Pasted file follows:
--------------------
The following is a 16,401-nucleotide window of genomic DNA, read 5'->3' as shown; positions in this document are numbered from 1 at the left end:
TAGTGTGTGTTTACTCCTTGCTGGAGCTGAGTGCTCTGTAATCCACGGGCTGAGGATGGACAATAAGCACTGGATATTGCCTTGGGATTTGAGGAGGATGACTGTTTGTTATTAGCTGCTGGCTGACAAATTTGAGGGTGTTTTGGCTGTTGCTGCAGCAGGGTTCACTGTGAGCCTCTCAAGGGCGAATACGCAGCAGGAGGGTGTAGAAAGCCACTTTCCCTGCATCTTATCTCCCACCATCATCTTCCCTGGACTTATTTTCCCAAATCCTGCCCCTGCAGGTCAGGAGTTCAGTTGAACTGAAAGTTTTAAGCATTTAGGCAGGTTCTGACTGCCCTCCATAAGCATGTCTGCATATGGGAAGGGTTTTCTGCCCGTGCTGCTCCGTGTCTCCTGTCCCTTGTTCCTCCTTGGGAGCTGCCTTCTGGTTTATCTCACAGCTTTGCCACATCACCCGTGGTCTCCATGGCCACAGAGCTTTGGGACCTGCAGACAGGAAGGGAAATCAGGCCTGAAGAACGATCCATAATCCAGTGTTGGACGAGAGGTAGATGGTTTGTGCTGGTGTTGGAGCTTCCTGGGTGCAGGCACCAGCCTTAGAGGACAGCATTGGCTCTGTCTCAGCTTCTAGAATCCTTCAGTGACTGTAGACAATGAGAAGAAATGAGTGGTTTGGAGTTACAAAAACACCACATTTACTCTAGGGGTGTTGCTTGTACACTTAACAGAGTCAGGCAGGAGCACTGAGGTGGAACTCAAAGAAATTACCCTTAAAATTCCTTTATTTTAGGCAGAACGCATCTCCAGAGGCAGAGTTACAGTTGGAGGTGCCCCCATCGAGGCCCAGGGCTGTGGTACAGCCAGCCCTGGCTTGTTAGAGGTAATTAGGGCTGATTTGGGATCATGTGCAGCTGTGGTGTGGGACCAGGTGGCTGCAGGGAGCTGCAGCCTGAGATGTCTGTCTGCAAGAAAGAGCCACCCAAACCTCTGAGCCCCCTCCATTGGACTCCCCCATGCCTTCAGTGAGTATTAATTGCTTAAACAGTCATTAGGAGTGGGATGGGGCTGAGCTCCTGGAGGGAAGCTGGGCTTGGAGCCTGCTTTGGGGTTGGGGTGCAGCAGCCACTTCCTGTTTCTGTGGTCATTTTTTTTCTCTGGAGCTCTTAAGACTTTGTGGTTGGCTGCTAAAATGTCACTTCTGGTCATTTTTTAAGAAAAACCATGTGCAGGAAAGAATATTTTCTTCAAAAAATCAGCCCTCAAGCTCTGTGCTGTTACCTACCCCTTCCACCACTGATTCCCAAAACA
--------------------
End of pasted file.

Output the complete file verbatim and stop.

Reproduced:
The following is a 16,401-nucleotide window of genomic DNA, read 5'->3' as shown; positions in this document are numbered from 1 at the left end:
TAGTGTGTGTTTACTCCTTGCTGGAGCTGAGTGCTCTGTAATCCACGGGCTGAGGATGGACAATAAGCACTGGATATTGCCTTGGGATTTGAGGAGGATGACTGTTTGTTATTAGCTGCTGGCTGACAAATTTGAGGGTGTTTTGGCTGTTGCTGCAGCAGGGTTCACTGTGAGCCTCTCAAGGGCGAATACGCAGCAGGAGGGTGTAGAAAGCCACTTTCCCTGCATCTTATCTCCCACCATCATCTTCCCTGGACTTATTTTCCCAAATCCTGCCCCTGCAGGTCAGGAGTTCAGTTGAACTGAAAGTTTTAAGCATTTAGGCAGGTTCTGACTGCCCTCCATAAGCATGTCTGCATATGGGAAGGGTTTTCTGCCCGTGCTGCTCCGTGTCTCCTGTCCCTTGTTCCTCCTTGGGAGCTGCCTTCTGGTTTATCTCACAGCTTTGCCACATCACCCGTGGTCTCCATGGCCACAGAGCTTTGGGACCTGCAGACAGGAAGGGAAATCAGGCCTGAAGAACGATCCATAATCCAGTGTTGGACGAGAGGTAGATGGTTTGTGCTGGTGTTGGAGCTTCCTGGGTGCAGGCACCAGCCTTAGAGGACAGCATTGGCTCTGTCTCAGCTTCTAGAATCCTTCAGTGACTGTAGACAATGAGAAGAAATGAGTGGTTTGGAGTTACAAAAACACCACATTTACTCTAGGGGTGTTGCTTGTACACTTAACAGAGTCAGGCAGGAGCACTGAGGTGGAACTCAAAGAAATTACCCTTAAAATTCCTTTATTTTAGGCAGAACGCATCTCCAGAGGCAGAGTTACAGTTGGAGGTGCCCCCATCGAGGCCCAGGGCTGTGGTACAGCCAGCCCTGGCTTGTTAGAGGTAATTAGGGCTGATTTGGGATCATGTGCAGCTGTGGTGTGGGACCAGGTGGCTGCAGGGAGCTGCAGCCTGAGATGTCTGTCTGCAAGAAAGAGCCACCCAAACCTCTGAGCCCCCTCCATTGGACTCCCCCATGCCTTCAGTGAGTATTAATTGCTTAAACAGTCATTAGGAGTGGGATGGGGCTGAGCTCCTGGAGGGAAGCTGGGCTTGGAGCCTGCTTTGGGGTTGGGGTGCAGCAGCCACTTCCTGTTTCTGTGGTCATTTTTTTTCTCTGGAGCTCTTAAGACTTTGTGGTTGGCTGCTAAAATGTCACTTCTGGTCATTTTTTAAGAAAAACCATGTGCAGGAAAGAATATTTTCTTCAAAAAATCAGCCCTCAAGCTCTGTGCTGTTACCTACCCCTTCCACCACTGATTCCCAAAACA